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Fluor and ACS Infrastructure Canada win Gordie Howe Bridge deal

First publishedin World Highways
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Photo courtesy of Windsor-Detroit Bridge Authority and Bridging North America group
Bridging North America will build the Gordie Howe Bridge, named after a famous Canadian ice hockey player and leading scorer

A partnership including Fluor Canada and ACS Infrastructure Canada has been chosen to design, build, finance, operate and maintain the Gordie Howe International Bridge project. The client, Windsor-Detroit Bridge Authority (WDBA), announced the appointment of Bridging North America group in the Canadian city of Windsor, across the Detroit River from Detroit in the US state of Michigan.

The bridge is named after the Canadian ice hockey player Gordie Howe who was with the Detroit team Red Wings in North America’s National Hockey League for many years, leading them to several victories.

The six-lane bridge will also have dedicated pedestrian and cycling lanes. It will connect the two cities by linking Interstate 75 and Interstate 96 in

Michigan with the new extension of Highway 401 – also called the Herb Gray Parkway - in Ontario. Gray was a Windsor-born federal Canadian politician and deputy prime minister.

According to the WDBA, the bridge’s A-shaped towers will rival the height of Detroit’s 73-storey Renaissance Center.

The Canadian customs plaza will be the largest Canadian port of entry on the US-Canada border. The bridge will also be the longest cable-stayed bridge in North America, according to the companies.

Work will include building ports of entry on the US and Canadian sides of the river as well as improvements to existing infrastructure. Fluor and ACS will operate and maintain the facility for 30 years to standards set by WDBA under a public-private partnership (see box).

Terence Easton, president of Fluor’s infrastructure business, called the appointment a “once-in-a-generation project” and said financial close will likely be later this year.

The new bridge will be the second Windsor-Detroit crossing, joining the Ambassador Bridge, a suspension toll bridge owned by the US-based Moroun family. The 2.3km Ambassador, opened in 1929, is operated through the Detroit International Bridge Company in the US and the Canadian Transit Company in Canada.

The ageing Ambassador carries the vast majority of all vehicle freight between the two countries. But residents, businesses and local authorities struggle with long lines of backed up vehicles due to limited capacity on the four-lane bridge.

The new bridge will be a completely Canadian-owned  and operated structure. Michigan state was unsuccessful in lobbying by US state authorities for funding for what would have been a joint project. Canada decided to go ahead under a P3 deal, despite continuing objections from the Moroun family.

The new bridge, being Canadian, will not cost the US taxpayers anything. However, the Moroun family has sued the governments of Canada and Michigan state to stop construction of the Gordie Howe crossing and released a proposal to build their own second bridge, although few details have been released.

Fully behind the Gordie Howe Bridge is Michigan governor Rick Snyder who said, on the day of the WDA announcing the contractor, it will be “a towering symbol of the peace and prosperity shared by Michigan and Canada, our most vital trading partner”. It will also “create thousands of jobs in Michigan. It greatly enhances our supply chain and will create economic opportunities and growth in ways many people have not yet fully realised”.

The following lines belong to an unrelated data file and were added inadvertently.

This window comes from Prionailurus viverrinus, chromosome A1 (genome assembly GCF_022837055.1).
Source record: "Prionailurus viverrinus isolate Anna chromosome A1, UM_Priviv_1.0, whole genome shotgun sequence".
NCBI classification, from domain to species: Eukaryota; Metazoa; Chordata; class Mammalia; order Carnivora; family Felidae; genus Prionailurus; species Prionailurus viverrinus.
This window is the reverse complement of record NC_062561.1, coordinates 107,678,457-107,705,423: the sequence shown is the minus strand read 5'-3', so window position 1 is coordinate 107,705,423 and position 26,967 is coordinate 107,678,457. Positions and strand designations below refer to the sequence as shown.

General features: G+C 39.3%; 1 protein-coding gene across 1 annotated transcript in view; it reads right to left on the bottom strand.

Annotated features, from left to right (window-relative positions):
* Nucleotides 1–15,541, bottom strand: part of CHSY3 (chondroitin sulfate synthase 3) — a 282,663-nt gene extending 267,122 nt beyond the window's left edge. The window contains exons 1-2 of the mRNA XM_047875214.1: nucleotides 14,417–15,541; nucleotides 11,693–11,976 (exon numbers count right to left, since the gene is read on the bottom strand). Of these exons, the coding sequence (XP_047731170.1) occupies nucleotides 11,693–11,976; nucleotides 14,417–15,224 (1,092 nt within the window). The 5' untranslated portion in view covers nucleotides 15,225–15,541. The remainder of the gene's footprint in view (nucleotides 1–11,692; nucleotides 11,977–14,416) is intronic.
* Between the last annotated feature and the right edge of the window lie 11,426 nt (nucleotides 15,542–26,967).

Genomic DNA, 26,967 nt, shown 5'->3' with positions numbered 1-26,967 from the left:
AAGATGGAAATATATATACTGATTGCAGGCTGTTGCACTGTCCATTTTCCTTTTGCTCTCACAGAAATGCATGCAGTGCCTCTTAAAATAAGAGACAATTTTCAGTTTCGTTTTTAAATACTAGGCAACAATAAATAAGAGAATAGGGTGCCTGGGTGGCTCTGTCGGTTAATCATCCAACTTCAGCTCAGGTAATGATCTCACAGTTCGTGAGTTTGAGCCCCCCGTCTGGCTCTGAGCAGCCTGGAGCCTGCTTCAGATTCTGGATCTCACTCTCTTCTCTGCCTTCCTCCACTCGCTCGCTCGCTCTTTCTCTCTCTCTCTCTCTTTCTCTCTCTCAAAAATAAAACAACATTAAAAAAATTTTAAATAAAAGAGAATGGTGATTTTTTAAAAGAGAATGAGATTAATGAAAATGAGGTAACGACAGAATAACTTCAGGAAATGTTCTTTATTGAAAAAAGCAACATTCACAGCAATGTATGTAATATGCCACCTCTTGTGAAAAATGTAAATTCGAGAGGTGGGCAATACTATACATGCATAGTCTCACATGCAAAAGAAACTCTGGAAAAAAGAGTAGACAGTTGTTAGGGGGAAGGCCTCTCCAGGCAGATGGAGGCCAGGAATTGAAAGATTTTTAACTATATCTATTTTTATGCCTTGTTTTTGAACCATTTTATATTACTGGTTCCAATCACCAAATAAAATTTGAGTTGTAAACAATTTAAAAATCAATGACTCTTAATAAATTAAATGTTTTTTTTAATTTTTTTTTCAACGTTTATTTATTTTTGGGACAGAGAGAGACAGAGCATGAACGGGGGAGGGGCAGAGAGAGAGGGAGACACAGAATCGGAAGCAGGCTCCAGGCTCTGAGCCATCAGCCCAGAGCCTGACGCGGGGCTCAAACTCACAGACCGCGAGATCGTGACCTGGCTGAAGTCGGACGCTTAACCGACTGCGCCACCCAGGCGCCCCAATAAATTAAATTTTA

The Canadian government estimates that toll revenue will be around $23 billion over the 30-year contract. Nonetheless, cost concerns for the new bridge are rising, as is the price tag.

Initial cost for the entire project was around US$1.5 billion but is now upwards of $3.7 billion. This has raised budget concerns in the past two years, with the latest in April, according to a report by the Canadian Broadcasting Corporation. The federal government ordered a review of the budget for a new cross-border bridge in Windsor, Ont., after concerns arose that the cost was in danger of exceeding spending targets, newly released documents show.

The Windsor-Detroit Bridge Authority is a not-for-profit Canadian government corporation created to manage the procurement process for the design, build, finance, operation and maintenance of the bridge through a public-private partnership (P3). WDBA is also responsible for project oversight.

Who’s who

Fluor Canada and ACS Infrastructure Canada led the development phase of the project and will hold the prime contract.

Other firms in Bridging North America include Dragados Canada, AECOM, brokerage services provider RBC Dominion Securities, Spanish engineering consultancy Carlos Fernandez Casado and FHECOR, architects Moriyama and Teshima and also architects Smith-Miller+Hawkinson.

Canadian construction firm Aecon was part of the group until it withdrew in May, reportedly because it was a potential takeover target by a Chinese state-owned company. The deal, however, was later blocked by the Canadian government.

This is the second project in the Windsor-Detroit area in which Fluor and ACS have partnered. They recently delivered, and are operating and maintaining the Herb Gray Parkway that will connect directly to the new bridge.

Companies in this article

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